A few weeks ago, I posted on a proposal that would expand Georgia’s DNA database that was introduced by State Rep. Rob Teilhet (D-Smyrna). The proposal would require anyone arrested of a felony to submit a DNA sample.
A person arrested for an alleged offense has not yet been proved to have done anything wrong. He’s had no day in court, no chance to defend himself, and been afforded no opportunity to challenge the charges against him. Arrest in our state as in many others, can rest on a foundation no stronger than a fellow citizen’s opinion; perhaps one bearing a grudge. All those important, time-honored and constitutionally-based limits on government-coerced evidence are undercut by forced collection of a person’s most private information at the start of the process rather than at the end.
While Rep. Teilhet obviously has read the current law in Georgia regarding collection of DNA samples from felons (since his proposal refers to the existing statute), perhaps others who might support his bill are not yet familiar with the already-extensive database of DNA information maintained by Georgia. For example, anybody convicted of a serious offense of a sexual nature, as well as anyone incarcerated for a felony or those on probation for serious offenses, is already required to give their DNA to the state.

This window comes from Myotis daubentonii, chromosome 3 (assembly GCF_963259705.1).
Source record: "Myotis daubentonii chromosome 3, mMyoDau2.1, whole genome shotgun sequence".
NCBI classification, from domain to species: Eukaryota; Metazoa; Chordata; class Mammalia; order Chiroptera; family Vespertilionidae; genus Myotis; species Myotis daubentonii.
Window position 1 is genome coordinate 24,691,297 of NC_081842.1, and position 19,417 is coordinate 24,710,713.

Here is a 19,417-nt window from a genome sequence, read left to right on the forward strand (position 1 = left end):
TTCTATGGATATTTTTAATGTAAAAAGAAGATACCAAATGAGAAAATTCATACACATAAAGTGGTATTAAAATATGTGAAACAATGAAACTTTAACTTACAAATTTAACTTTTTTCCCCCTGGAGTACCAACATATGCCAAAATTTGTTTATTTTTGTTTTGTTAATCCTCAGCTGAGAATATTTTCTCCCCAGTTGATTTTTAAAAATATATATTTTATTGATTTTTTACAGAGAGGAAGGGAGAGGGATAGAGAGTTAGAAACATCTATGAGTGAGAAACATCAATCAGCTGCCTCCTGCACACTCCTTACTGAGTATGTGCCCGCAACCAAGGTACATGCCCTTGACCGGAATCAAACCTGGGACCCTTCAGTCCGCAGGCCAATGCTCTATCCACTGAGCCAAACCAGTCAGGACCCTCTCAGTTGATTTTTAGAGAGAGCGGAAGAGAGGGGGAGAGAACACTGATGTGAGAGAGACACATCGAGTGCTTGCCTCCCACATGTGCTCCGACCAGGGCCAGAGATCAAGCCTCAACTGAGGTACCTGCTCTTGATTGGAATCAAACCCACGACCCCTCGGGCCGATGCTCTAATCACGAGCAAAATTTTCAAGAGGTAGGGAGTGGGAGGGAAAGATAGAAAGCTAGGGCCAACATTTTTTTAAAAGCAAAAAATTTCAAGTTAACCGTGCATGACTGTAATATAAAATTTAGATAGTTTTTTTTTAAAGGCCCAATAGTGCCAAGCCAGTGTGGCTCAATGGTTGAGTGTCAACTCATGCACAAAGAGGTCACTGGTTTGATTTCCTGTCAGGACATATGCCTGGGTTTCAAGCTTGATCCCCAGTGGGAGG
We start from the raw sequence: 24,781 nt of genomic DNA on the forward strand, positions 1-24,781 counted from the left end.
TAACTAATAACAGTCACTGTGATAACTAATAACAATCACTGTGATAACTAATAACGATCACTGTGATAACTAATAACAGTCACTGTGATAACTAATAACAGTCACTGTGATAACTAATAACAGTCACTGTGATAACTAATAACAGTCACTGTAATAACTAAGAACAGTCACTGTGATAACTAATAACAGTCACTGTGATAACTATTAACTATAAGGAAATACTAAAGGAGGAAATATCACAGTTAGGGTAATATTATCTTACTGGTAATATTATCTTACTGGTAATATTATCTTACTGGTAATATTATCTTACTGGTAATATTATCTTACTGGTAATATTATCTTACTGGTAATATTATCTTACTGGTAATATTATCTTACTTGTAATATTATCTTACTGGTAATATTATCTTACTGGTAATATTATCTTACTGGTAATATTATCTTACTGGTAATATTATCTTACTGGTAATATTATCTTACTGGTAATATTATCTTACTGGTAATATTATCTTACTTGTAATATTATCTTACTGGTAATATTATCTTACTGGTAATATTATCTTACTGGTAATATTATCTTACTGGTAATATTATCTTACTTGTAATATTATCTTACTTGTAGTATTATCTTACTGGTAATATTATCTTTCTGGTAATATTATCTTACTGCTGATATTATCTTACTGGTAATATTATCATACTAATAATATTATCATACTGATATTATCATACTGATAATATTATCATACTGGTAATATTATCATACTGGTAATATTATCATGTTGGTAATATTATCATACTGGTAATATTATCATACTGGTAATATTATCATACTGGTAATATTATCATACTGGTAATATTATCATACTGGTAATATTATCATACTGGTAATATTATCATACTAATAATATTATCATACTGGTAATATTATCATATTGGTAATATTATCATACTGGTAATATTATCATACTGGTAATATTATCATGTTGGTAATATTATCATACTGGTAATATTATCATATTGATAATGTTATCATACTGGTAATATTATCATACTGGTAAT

Teilhet, like other DNA-database advocates, attempts to sooth his critics by claiming the legislation he pushes provides adequate protection against improper use or dissemination of the DNA information, and for removing the information if a person is not later convicted. Closer examination of the current law and of Teilhet’s proposed expansion of it, however, shows clearly the “protections” are inadequate. Information collected now or under Teilhet’s legislation would be available to virtually any law enforcement or prosecution agency requesting it. And, removing the information from the database if the person is later exonerated depends solely on the person himself having the knowledge and resources to seek such remedy, rather than being the responsibility of the government itself to correct its mistake.
HB 1033 is a constitutional wolf in sheep’s clothing and should not become law.
Teilhet’s bill should be killed and voters should remember his assaults on basic constitutional protections in November.